Posted on Friday 31st January 2014
Dr Luca Rubini, who recently visited the Global Governance Programme of the European University Institute in Florence, has this month published a working paper that outlines his assessment of the recent high-profile WTO litigation on subsidies to support renewable energy.
This paper uses this litigation in the important sector of the ‘green energy’ economy as relevant case-study to assess the role and relationship of law, policy and economics in subsidy decisions. This output is the culmination of Dr Rubini’s research and policy activity in this case which has taken him to give advice to NGOs in the context of the Panel proceedings in 2012 and submit an amicus curiae brief before the Appellate Body in 2013.
His main claim is that, in the face of insufficient laws and pressing policy considerations, subsidy laws have been completely misconstrued, with both the Panel and Appellate Body incurring several errors. It can be reasonably expected that these errors may have broader, negative implications in the future, but, it is hoped, highlight the importance of changing the current rules. It is for WTO Members to find a solution now and draw in a clear way the line between what type of support to green energy is permitted and what is not permitted.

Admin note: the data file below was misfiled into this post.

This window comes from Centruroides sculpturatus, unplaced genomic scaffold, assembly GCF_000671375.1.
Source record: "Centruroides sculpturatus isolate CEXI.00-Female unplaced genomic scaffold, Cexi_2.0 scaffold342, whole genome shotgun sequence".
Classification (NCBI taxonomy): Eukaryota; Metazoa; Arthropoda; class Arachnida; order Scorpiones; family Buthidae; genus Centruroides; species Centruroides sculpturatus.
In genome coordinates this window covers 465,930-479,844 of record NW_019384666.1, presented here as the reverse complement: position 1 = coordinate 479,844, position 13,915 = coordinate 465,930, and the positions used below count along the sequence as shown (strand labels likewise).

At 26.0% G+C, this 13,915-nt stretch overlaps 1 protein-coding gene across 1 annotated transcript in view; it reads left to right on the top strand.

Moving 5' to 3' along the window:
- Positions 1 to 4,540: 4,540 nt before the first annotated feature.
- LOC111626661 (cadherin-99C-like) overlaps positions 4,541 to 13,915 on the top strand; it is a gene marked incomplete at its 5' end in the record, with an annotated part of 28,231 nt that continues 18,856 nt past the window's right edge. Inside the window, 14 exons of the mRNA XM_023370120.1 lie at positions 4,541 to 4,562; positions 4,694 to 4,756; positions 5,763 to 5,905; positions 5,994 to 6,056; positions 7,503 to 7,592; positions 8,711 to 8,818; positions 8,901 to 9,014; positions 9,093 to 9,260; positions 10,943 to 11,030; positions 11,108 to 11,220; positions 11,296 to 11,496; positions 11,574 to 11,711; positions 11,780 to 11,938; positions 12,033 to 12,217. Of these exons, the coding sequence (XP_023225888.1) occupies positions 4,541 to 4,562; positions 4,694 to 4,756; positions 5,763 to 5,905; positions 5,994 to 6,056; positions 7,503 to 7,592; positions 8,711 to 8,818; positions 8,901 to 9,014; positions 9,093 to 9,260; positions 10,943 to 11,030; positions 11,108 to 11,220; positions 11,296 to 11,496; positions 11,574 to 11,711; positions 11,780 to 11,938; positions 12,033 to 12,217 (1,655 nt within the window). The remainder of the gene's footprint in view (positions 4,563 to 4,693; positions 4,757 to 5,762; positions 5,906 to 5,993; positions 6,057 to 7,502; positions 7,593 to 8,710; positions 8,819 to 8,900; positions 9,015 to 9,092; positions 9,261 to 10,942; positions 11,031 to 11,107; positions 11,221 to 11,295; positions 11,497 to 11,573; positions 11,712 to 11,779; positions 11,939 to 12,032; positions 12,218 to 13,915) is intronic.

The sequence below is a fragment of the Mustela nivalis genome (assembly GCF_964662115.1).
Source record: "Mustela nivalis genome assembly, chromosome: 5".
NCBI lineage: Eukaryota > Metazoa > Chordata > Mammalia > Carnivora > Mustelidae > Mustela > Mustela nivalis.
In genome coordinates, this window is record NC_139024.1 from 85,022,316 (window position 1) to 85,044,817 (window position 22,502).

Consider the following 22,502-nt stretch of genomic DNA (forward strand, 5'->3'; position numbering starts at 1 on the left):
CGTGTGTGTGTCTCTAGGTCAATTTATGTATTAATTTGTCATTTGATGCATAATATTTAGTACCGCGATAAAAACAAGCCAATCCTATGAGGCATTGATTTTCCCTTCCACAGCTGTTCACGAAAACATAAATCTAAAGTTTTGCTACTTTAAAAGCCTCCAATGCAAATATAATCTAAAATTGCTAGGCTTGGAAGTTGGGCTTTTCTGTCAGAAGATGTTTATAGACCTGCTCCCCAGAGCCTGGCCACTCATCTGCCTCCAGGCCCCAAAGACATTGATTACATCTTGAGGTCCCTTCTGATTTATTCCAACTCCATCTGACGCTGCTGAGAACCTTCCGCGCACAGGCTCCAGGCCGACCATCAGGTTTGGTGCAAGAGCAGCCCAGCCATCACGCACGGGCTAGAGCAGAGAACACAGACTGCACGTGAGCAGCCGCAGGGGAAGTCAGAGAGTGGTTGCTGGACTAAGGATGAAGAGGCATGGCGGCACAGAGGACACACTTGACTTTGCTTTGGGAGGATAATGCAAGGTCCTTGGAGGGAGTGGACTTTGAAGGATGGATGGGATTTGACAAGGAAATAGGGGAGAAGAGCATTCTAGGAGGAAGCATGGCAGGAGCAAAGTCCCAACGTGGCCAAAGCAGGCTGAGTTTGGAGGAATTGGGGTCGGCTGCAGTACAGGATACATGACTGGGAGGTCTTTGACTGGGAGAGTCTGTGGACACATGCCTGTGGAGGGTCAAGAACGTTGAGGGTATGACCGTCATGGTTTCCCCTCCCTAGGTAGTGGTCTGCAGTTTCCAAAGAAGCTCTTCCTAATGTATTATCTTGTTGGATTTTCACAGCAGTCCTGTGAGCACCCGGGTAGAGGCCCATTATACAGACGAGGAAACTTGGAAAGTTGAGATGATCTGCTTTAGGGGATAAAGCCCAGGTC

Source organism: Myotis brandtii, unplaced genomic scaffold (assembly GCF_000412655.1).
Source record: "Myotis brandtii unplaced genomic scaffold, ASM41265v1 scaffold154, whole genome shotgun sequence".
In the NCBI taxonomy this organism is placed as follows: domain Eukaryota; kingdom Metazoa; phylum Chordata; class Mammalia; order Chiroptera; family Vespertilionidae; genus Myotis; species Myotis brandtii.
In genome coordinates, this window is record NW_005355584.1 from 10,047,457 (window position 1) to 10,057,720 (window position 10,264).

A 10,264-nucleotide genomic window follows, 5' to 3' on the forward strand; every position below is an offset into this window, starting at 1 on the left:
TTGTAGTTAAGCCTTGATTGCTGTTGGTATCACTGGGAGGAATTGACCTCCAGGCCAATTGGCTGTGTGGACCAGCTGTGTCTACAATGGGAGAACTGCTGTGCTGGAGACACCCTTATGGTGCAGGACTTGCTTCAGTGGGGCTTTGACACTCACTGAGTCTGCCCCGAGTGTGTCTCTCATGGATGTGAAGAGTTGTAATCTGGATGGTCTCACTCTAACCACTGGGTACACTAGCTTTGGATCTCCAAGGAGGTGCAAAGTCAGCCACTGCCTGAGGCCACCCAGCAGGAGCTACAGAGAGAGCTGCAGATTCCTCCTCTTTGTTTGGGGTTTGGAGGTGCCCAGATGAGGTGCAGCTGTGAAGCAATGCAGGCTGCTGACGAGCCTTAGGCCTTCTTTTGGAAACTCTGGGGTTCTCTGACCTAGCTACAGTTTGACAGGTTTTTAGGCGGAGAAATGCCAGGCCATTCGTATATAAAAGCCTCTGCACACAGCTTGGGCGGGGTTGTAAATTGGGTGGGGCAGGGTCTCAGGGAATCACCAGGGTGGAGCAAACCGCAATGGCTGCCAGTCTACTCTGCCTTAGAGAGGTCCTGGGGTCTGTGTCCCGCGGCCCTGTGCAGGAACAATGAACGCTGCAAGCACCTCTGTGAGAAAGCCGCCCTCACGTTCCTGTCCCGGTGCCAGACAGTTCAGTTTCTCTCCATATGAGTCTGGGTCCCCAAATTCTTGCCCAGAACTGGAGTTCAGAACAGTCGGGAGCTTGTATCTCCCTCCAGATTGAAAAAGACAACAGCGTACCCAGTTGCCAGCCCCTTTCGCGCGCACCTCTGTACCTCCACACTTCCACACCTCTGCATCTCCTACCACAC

The paper is part of a broader book project on the governance and regulation of green energy subsidies in the WTO (due to come out with Cambridge University Press). A shorter version of the paper will be published later in the year in the Journal of World Trade.
"What does the recent WTO litigation on renewable energy subsidies tell us about methodology in legal analysis? : the good, the bad, and the ugly" is a Working Paper of the Robert Schuman Centre for Advanced Studies and can be read online